One of the off record welcome hospitality that the Conservative Prime Minister of Britain, Mr. David Cameron extended to Nigeria’s President who attended the May 10 Anti-corruption Summit in London is Cameron’s sneaky remark to the British monarch, Queen Elizabeth II and a few privileged others ahead of that summit that Nigeria (and one other) are “fantastically corrupt” countries.
My impression is that Her Majesty may have a better sense of history than Cameron regarding the British ingenuity and bad faith in its relationship with its African and other colonies around the world. In the particulate case of Nigeria, the British were the architects of corruption through their disruption of ethnic nationalities and the political and cultural cohesion that existed. The British did not think twice to disrupt and force respected African traditional political structures into its political vision, slave trade and other resource exploitation and mercantile agenda. Since then, things have fallen apart as eminently captured by Chinua Achebe and many others.
At all times, the British always put their agenda as an empire over the interests of the colonies whose peoples they treated as subhuman. The British laid the faulty foundation for Nigeria’s political wobbly evolution and Nigeria’s present ignominious profile of corruption, national security fragility and rickety social cohesion or lack it. One hundred and two years ago, for selfish considerations, the British decided to couple together separately administered protectorates of Southern and Northern Nigeria into one entity and called it Nigeria without sparing a thought as to the sustainability and survival of the Frankenstein that it created. India and Pakistan were a little luckier.
But to the disappointment of the British, it is now 56 years after the British left what it felt was a time bomb. There is still Nigeria, a country that defies all logic: one of the most religious countries in the world, yet one of the most corrupt; a country in the league of those with the happiest citizens and peoples; one with the highest concentration of educated African elites, including African Diasporas anywhere in the world; yet Nigeria is one of the most chaotic countries to live in.
Post-independence Nigeria has remained under a neo-colonial economic framework of which Britain is an active player. Britain has continuously done business with the Nigerian political elite of all stripes, turning a blind eye to their sleaze and corruption. History would have reminded Cameron that the first major election ever organized by the British in Nigeria was rigged by the British in favor those who did not irritate them in the independence struggle. By that singular act, election and census rigging became an art of political wisdom among Nigeria’s ruling elite. How about the British looting of sacred Nigerian traditional artifacts and cultural treasures, a practice that has made looting of national treasury a strategy of state craft among Nigerian political elite and ruling class.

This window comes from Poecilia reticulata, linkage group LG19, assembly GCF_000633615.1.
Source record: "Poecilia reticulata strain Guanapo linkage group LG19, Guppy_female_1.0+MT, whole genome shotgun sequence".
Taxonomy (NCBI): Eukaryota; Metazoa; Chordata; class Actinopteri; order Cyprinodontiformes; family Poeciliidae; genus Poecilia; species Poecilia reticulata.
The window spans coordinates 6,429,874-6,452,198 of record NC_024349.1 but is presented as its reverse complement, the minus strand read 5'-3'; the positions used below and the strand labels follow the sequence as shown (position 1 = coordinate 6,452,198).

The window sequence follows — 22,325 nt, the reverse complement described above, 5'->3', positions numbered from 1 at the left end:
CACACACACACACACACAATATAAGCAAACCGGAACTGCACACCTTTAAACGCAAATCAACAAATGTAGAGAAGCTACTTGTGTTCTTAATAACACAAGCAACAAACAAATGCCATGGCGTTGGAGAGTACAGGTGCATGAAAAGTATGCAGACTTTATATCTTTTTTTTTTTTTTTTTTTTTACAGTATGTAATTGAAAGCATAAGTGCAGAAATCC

I am not readily inclined to the temptation of blaming everything wrong with Nigeria and Africa on the colonial past, but there are instances when we are required to embark on a brief and abridged tour of history in order to remind ourselves of some basic facts. David Cameron’s recent remark is one of such instances. Elsewhere, I have captured the British legacy in a post independence Nigeria. It is not one that Cameron and his diminished empire could hypocritically loathe without a sense of guilt and complicity. Here is what I wrote then:
“Forging national unity has been a perennial challenge to Nigeria’s evolution as a country. Since independence from Britain 56 years ago the country continues to weather severe existential storms that strike at its very core. These storms make national cohesion and political stability largely elusive. They include: a bloody civil war in the 1960s; decades of corrupt military dictatorships; perennial inter-ethnic distrust; occasional religious strife and political insurrection; minority and resource rights agitation, and a trademark corrupt political and ruling class”.
The least Britain could do is to recognize its historic and ongoing complicity in Nigeria’s dismal profile and take steps to purge itself. President Buhari has rightly, in my opinion, said he would not demand an apology from Cameron. After all, the Prime Minister was right in his observation. However, the President is correct to insist on the repatriation of Nigerian assets starched away in Britain, a country that is not only an important and historic architect of Nigeria’s corruption but also the single greatest beneficiary of that corruption on historic and ongoing scale. Aside from repatriation of Nigerian assets, Cameron is in a position to ensure that Britain partners with Nigeria in any way possible to have one less “fantastically corrupt” country from the face of the planet. If Britain enters into such partnership, its vast allies would follow. That would be a win-win for Nigeria coming from the anti-corruption summit in which Cameron accidentally showcased and insensitively scapegoated Nigeria in what may be one of the increasingly habitual public relations disaster and undiplomatic gaffes of his long running residence in Downing Street.
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